Success! Redirecting you...
Faber-Castell Polychromos are rich in colour, smudge-proof, and can be blended and layered.
Prismacolor Verithins are built up of harder wax lead that works best for delicate details.
For oil painting, both natural and synthetic brushes can work well. For fine details and glazes, red sable brushes or soft synthetic hair brushes with good spring are recommended.
Acrylic brushes are soft, can hold a lot of paint and withstand harsh acrylics as well as constant rinsing & washing.
While synthetic brushes are fine for watercolour painting, natural hair brushes can absorb more water and provide more paint control.
• Synthetic hog bristle flat and hog bristle bright are great for broad strokes on acrylic and oil paintings.
• A pointed sable round paintbrush is good for watercolour painting because it holds a lot of water.
Charcoal is great for creating fine details in drawings. There are three different forms of charcoal: willow, compressed, and charcoal pencil.
• Charcoal pencil tips break easily when using a sharpener so it’s best to sharpen them with a knife and then hone it with a sandpaper pad.
• Charcoal can get brown off the paper sometimes; so, it’s always good to keep an eraser handy.
A kneaded eraser is stretchy, mouldable, and great for adding highlights and cleaning up pencil, graphite, and charcoal drawings; though, it cannot completely erase dark spots.
• To erase small parts, lightly press down the eraser onto the area you want to erase.
• Because the eraser does not wear off, it tends to last longer than other erasers. The eraser reaches its capacity once it has collected too much dirt to remove any.
A gum eraser works well for removing media from torn areas. Through friction and crumbling, a gum eraser removes the medium while protecting the surface.
Vinyl and plastic erasers can erase practically anything; if not careful, they can also damage paper.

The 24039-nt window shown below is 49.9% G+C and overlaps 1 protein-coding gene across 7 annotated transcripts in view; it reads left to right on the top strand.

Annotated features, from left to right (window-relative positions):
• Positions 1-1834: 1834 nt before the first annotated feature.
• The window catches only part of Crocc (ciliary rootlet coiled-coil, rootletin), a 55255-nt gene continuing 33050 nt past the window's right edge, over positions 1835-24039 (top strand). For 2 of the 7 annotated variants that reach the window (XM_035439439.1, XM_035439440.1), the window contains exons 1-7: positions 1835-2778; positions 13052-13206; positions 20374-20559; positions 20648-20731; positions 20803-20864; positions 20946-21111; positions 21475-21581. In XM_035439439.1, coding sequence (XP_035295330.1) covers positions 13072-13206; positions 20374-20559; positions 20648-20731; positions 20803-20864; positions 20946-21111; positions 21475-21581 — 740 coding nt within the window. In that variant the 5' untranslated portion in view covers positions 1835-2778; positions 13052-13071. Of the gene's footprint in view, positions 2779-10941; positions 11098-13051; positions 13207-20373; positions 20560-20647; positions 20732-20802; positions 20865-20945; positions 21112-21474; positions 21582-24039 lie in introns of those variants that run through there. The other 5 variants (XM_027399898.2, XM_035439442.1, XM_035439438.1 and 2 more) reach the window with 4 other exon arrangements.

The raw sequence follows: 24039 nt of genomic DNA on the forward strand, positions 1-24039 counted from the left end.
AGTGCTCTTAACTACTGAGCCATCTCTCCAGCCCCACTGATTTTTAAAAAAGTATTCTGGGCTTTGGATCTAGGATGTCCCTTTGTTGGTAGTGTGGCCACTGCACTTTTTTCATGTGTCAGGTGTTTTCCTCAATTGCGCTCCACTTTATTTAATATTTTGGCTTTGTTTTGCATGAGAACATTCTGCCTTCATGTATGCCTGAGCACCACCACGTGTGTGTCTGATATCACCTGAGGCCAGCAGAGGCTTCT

Blending stumps or tortillions are blending tools used to blend and soften the edges of graphite or charcoal pencil.
• You can use an old stump to apply shaved graphite to a specific area.
Depending on your needs, different textures of paper can give you different effects. Paper with a stronger texture holds more graphite and charcoal which allows you to create darker areas.
• Try out paper with your chosen utensils to get a feel for it.
• For graphite, acid-free paper prevents your drawings from turning yellow over time.
• For charcoal, toned paper is recommended.
Kitchen sponges are great for blending colours together. You can use the edges of the sponge for painting things and creating textures such as landscapes.
• Avoid pressing too hard on the sponge because that will create paint blobs.
• For more precision, you can cut them up into different shapes and sizes.
• When painting with sponges, you can add lighter colours over darker tones to create depth.
The palette knife is great at colour mixing and can be used to create thin lines or cover greater surfaces in paintings. However, you are not going to be able to paint with as much accuracy as using a regular paintbrush.
• Unlike your brush, you can paint on top of wet layers without having to worry about the paint blending.
• You can make a makeshift palette knife with metal rulers; just something small enough to create details.
Brayers are good for abstract paintings because they create texture and leave grungy marks and strokes while creating fine details in acrylic paint.
• Always push the brayer lightly, as pushing into it will cause stripes in the paint.
Stencils can be used with acrylic paint, watercolour paint, inks, texture paste, pens, and so on.
• Avoid putting too much paint onto a brush because it will seep under the stencil's edges.
• Use a dauber.
• When using the dauber, dab some paint on it, scrape some of it off until it’s practically dry, and go over the edges when you’re painting.